The town when we first visited many years ago was “a long way from the world” and it felt out of time. The music was dreamy, the clothes and hairstyles were classic and the male and female roles were stereotypes; men were the law enforcers and women were the homemakers. The mystery uncovered the dark underbelly of small town America and expectations were continually upended.
We had no such certainty when the series was returned to the world. There was no central character; Cooper had been split into a triumvirate and it was harder than ever to grasp where the story was headed. The further in we travelled, the harder it was to get a grip on. As Agent Phillip Jeffries explains in Part 17, it’s slippery in here; he’s talking about time but he might as well have been talking about narrative.
The final moments of the original second season are hard to come to grips with; evil has won and the good Cooper is stuck in another world. Surely, the new episodes would give us closure and resolution. Surely.
But we have lost twenty-five years and so has our paragon of virtue. He is far away and a long way from the world. Cooper is no longer of the earth, he is an agent of the Red Room.
This is difficult to accept. The hero we waited so long for doesn’t solve the problem of his doppelganger; the destruction of Mr C and BOB are left to supporting players, both long-standing and brand new.
Cooper is there to observe; much like The Fireman helps Andy to make sure Lucy is in the right place at the right time, Dale is only at the Sheriff’s station to make sure Freddie fulfils his destiny. It feels narratively perfunctory, but tells us that Agent Cooper has bigger things to contend with. Much like Windom Earle, Cooper is now playing off the board.
And the moves he makes are difficult to parse; even though we have some idea of his two end goals – find Laura and stop Judy. Two birds with one stone.
Laura Palmer is The One, the Log Lady tells Hawk. But the one what? In Twin Peaks, she was the object. In the film Fire Walk With Me, she is the subject. In The Return, she is an open question and as much a destiny as the town of Twin Peaks itself.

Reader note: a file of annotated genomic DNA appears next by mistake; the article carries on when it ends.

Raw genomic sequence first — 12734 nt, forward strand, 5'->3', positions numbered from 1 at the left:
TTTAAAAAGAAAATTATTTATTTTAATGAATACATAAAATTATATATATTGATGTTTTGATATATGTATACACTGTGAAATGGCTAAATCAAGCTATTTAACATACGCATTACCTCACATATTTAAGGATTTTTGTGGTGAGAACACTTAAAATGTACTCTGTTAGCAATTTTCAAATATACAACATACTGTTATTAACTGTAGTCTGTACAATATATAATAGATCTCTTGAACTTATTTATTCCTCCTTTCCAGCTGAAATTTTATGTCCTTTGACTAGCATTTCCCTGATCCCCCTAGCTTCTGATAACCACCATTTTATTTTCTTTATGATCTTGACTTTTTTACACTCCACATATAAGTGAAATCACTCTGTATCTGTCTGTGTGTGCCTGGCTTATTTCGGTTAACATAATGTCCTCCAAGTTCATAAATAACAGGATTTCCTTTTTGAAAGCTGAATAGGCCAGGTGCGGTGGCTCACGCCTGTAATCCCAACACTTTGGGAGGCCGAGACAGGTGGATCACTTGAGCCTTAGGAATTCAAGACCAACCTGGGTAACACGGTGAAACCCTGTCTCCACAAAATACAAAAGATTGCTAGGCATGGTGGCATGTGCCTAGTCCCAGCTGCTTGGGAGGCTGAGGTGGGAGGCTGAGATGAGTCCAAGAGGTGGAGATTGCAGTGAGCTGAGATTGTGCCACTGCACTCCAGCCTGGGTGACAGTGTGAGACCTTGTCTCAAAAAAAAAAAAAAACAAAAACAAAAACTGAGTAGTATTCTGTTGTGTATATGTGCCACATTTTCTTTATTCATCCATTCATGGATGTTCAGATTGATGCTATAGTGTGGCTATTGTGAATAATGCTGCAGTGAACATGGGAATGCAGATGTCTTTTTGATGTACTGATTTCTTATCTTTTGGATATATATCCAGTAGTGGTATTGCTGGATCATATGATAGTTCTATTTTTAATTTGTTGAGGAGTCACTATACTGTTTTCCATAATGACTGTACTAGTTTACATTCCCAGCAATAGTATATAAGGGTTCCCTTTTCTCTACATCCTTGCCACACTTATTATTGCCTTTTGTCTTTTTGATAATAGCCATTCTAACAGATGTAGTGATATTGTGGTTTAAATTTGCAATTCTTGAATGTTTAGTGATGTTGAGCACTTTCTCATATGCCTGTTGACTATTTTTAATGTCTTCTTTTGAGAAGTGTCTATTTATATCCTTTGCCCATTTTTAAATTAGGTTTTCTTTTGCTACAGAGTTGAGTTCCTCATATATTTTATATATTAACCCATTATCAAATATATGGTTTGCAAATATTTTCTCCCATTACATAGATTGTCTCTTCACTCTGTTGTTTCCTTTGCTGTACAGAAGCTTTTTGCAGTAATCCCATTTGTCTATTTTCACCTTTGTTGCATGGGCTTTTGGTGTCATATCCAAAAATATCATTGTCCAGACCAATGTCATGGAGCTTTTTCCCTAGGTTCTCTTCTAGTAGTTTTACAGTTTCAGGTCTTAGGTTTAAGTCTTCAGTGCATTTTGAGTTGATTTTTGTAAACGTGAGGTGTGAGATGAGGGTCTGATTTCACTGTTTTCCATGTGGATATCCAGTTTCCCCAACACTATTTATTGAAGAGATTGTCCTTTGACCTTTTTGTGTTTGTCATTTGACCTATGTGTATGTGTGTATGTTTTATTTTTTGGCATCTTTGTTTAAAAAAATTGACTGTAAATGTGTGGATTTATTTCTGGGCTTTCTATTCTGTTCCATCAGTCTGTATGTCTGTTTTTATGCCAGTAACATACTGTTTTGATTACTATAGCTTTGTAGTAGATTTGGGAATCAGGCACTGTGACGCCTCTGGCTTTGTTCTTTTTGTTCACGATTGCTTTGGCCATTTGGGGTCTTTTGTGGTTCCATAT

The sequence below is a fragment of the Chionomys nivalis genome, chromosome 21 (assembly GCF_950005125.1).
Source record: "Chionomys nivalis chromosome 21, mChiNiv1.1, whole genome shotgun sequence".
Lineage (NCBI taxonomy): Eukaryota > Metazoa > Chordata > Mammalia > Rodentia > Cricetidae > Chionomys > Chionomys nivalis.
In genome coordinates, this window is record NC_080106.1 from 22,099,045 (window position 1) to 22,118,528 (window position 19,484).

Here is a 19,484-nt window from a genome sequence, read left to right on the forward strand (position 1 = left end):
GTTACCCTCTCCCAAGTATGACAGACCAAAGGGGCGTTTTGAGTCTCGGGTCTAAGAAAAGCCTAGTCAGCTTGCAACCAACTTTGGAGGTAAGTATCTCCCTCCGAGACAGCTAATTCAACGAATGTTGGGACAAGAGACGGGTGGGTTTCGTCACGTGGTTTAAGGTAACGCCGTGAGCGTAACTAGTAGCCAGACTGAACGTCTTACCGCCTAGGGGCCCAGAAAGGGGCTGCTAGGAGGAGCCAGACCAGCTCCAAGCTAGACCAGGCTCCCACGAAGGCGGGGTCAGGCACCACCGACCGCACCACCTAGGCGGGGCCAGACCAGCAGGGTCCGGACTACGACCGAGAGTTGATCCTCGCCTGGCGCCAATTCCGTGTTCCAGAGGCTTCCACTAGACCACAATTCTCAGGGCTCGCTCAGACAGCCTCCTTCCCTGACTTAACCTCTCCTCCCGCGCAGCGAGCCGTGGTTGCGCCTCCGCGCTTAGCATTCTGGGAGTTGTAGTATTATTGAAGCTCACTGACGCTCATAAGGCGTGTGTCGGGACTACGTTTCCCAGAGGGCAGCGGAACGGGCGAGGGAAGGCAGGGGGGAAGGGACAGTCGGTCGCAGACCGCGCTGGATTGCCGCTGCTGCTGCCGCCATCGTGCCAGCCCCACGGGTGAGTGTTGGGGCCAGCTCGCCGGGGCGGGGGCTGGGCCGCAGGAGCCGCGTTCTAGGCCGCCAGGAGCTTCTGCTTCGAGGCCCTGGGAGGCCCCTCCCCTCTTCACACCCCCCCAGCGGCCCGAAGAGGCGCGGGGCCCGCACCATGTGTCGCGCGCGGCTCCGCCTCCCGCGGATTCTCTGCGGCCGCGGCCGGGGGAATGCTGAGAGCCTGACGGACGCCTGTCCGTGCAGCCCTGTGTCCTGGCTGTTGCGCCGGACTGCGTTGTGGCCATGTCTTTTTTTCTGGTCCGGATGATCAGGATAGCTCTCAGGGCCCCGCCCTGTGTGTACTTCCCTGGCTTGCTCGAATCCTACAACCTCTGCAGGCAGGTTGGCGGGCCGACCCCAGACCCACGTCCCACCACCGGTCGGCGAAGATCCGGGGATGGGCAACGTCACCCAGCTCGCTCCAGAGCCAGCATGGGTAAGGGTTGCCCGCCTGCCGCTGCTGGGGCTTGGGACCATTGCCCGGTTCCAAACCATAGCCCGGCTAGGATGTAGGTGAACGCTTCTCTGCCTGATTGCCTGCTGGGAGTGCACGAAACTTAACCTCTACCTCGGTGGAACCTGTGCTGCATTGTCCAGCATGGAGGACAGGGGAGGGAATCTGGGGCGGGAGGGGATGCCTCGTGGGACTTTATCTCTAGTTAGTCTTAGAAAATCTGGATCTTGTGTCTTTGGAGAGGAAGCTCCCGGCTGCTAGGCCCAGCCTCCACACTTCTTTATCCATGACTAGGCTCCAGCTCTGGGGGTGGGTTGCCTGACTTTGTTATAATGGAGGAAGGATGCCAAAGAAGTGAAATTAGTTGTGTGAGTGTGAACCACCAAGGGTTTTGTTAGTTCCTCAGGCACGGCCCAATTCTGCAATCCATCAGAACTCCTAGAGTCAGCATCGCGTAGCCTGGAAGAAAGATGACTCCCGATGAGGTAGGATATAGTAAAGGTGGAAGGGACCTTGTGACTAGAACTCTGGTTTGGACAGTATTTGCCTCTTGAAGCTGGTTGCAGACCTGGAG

“Now the circle is almost complete. Watch and listen to the dream of time and space. It all comes out now, flowing like a river. That which is, and is not. Hawk, Laura is the one.” Margaret Lanterman was never easy to decipher and no easier in her dying days. But she is warning about the dream of time and space; it’s slippery in here.
Early in this new series, Cooper is implored by Laura’s father, Leland, to find her. We see this moment again in Part 17; is it future or is it past? Some of The Return has played out of chronological order, so these moments that are outside of time cannot be definitively placed. But much like the icons of the series we have revisited, shot from unexpected angles, these replayed scenes are slightly different. Are these the exact same moments? Or is Cooper experiencing them again?
Is it happening again. And again?
The mystery of who killed Laura Palmer was long solved. The mystery of where she is plagues Cooper now – and the way he chooses to fix this problem brings about the final leg of this strange and troubling return.
Bringing back long dead film and television franchises often feels cynical, like a network or a studio wants to make money from brand recognition. It’s a fraught business because fans want the world they once knew but writers and directors want to stretch themselves creatively; the concerns of David Lynch and Mark Frost in the late 1980s are not the same concerns as they have now in 2017.
As Mark Frost explained during production, this new series or eighteen-part film, is not an exercise in nostalgia. In fact, it’s something of a criticism of nostalgia; ironic given how much the original series feels nostalgic for an era long gone.
Pie and coffee is withheld from us and from Cooper. We don’t hear any music from Angelo Badalamenti for hours and few new cues from him until late in the season. And our hero, our Special Agent, makes a mistake so fundamental that it changes the world and upsets the premise of the original show. That long-ago question of who killed Laura Palmer is rendered moot; I tell you, she has not died.